Some therapists who support MPD believe that alters can create new alters as needed. Other alters perform a system regulatory function; they determine which alter will be in charge at a given time.

A new term, Dissociative Identity Disorder (DID) was created in 1994 to replace MPD. One of the reasons was that the original term was being thrown into disrepute by many people giving phony demonstrations of alter switching during television talk shows.

MPD specialists generally believe that people:

"... with DID (MPD) may experience any of the following: depression, mood swings, suicidal tendencies, sleep disorders (insomnia, night terrors, and sleep walking), panic attacks and phobias (flashbacks, reactions to stimuli or "triggers"), alcohol and drug abuse, compulsions and rituals, psychotic-like symptoms (including auditory and visual hallucinations), and eating disorders...headaches, amnesia, time loss, trances, and 'out of body experiences.' Some people with DID(MPD)/DD have a tendency toward self-persecution, self-sabotage, and even violence (both self-inflicted and outwardly directed)." 4

They generally believe that the appropriate therapy involves:
bullet the recovery of childhood abuse memories, through recovered memory therapy, and
bullet re-integration of the alters into the dominant personality.

Views of skeptics:

bullet Many therapists and investigators are skeptical about the widespread natural occurrence of true MPD. They assert that "real" MPD is a non-existent or extremely rare phenomenon that affects only a handful of persons in North America. They view almost all cases of diagnosed MPD as having been artificially created by an iatrogenic (physician induced) process. That is, it created by a therapist and their client/patient during therapy, perhaps without either recognizing that the process exists.  At the same time, skeptics are aware of the suffering by those diagnosed with MPD. They regard MPD survivors as victims of bad therapy. Their cure for MPD is to isolate the patient from the therapist and mutual support groups.
 
bullet Some Roman Catholics and conservative Protestant Christians believe that the symptoms of MPD are created by multiple, indwelling demons or "unclean spirits" as mentioned frequently in the Christian Scriptures (New Testament). The appropriate method of treatment is to exorcise the demons. They would disagree with any therapy that involves actually talking to the demons/alters.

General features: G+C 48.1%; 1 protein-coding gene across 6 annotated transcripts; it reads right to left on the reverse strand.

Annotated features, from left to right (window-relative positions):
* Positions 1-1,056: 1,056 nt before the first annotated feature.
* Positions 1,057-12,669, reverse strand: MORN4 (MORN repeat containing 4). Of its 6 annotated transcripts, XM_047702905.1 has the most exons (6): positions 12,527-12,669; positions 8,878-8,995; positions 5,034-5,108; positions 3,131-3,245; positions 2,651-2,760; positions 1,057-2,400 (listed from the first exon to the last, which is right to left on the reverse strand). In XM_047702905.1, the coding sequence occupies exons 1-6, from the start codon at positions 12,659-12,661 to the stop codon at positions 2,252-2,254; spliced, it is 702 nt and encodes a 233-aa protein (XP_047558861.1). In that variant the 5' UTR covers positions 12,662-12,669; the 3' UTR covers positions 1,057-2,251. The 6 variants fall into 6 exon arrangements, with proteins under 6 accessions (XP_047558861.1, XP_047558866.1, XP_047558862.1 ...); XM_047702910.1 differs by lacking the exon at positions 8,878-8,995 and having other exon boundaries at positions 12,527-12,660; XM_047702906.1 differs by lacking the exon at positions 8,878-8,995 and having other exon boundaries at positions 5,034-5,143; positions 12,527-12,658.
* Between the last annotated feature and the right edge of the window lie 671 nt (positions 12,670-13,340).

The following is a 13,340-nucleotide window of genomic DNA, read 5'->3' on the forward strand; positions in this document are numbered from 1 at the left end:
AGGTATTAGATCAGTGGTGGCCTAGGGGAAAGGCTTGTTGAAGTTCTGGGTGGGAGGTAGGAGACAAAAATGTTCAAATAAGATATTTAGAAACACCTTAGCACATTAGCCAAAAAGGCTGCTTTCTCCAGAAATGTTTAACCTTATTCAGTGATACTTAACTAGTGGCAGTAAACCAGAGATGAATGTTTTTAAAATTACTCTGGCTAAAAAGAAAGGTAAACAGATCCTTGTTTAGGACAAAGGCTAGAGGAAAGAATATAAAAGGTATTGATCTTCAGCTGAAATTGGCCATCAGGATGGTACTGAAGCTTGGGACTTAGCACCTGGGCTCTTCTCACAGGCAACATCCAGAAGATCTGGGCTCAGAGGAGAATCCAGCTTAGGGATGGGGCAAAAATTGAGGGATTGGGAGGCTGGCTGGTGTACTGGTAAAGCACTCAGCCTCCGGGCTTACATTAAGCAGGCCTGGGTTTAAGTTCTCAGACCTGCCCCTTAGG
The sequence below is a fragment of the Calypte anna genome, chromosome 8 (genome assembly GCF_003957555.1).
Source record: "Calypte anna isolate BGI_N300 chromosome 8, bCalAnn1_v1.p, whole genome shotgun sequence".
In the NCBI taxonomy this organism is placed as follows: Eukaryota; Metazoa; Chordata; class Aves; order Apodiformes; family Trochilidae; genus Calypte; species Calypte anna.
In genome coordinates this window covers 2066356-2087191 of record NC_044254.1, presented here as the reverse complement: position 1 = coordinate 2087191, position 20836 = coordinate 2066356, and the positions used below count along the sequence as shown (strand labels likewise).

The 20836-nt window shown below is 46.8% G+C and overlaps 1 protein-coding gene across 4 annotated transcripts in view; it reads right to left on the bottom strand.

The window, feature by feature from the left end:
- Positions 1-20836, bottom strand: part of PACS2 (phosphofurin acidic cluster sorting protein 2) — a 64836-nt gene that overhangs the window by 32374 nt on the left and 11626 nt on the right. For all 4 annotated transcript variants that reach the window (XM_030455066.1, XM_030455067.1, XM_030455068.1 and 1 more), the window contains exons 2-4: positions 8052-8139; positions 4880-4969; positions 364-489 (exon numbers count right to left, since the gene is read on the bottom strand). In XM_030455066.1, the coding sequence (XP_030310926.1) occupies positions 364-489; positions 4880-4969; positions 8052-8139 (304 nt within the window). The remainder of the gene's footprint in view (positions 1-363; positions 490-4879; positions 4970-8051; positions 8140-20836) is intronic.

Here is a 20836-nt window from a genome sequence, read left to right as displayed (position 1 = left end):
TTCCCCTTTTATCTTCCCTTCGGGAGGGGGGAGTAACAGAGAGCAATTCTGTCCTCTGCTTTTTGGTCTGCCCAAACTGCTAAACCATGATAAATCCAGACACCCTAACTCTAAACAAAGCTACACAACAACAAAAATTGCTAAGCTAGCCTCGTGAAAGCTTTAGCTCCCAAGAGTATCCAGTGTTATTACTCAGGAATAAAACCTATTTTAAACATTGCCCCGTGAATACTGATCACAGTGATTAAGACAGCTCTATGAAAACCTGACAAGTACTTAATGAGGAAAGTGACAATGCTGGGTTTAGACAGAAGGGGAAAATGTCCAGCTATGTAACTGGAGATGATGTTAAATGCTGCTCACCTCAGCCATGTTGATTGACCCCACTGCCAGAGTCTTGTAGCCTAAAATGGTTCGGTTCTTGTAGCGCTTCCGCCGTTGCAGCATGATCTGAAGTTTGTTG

bullet Finally, a few individuals believe that MPD is a naturally occurring phenomenon, and unrelated to childhood abuse or creation by an iatrogenic process. As one web site describes it, MPD is a gift.

Judging by certain developments during the 1990s:

bullet Increasing numbers of malpractice suits against MPD specialists,
bullet Increasing numbers of cancellations of MPD therapists' licenses to practice,
bullet A drop in membership of their professional organization, the International Society for the Study of Dissociation (ISSD), 
bullet Decreasing numbers of new books being written on MPD/DID therapeutic methods,
bullet The closing of all 28 MPD/DID specialist clinics in North America,

the skeptical position appears to be gaining acceptance in the culture.

In time, MPD/DID will probably be relegated to the trash heap of mental health techniques, along with recovered memory therapy, and frontal lobotomies.

References:

  1. "Dissociation and Dissociative Identity Disorder (DID): [Seminars] Led by Arthur Zeilstra and Janet Howden." See: http://www.cornerstonechristian.ca/
  2. "MPD," Bob Larson Ministries, at: http://www.boblarson.org/
  3. William H. Smith, "Overview of multiple personality disorder." Essay is no longer available online.
  4. Sidran Foundation, "Dissociative Identity Disorder (Multiple Personality Disorder)" essay, (1994) at: http://www.sidran.org/

Copyright © 1998 to 2009 by Ontario Consultants on Religious Tolerance
Originally written: 1998-JAN-11
Last updated on 2009-JUL-11

Author: B.A. Robinson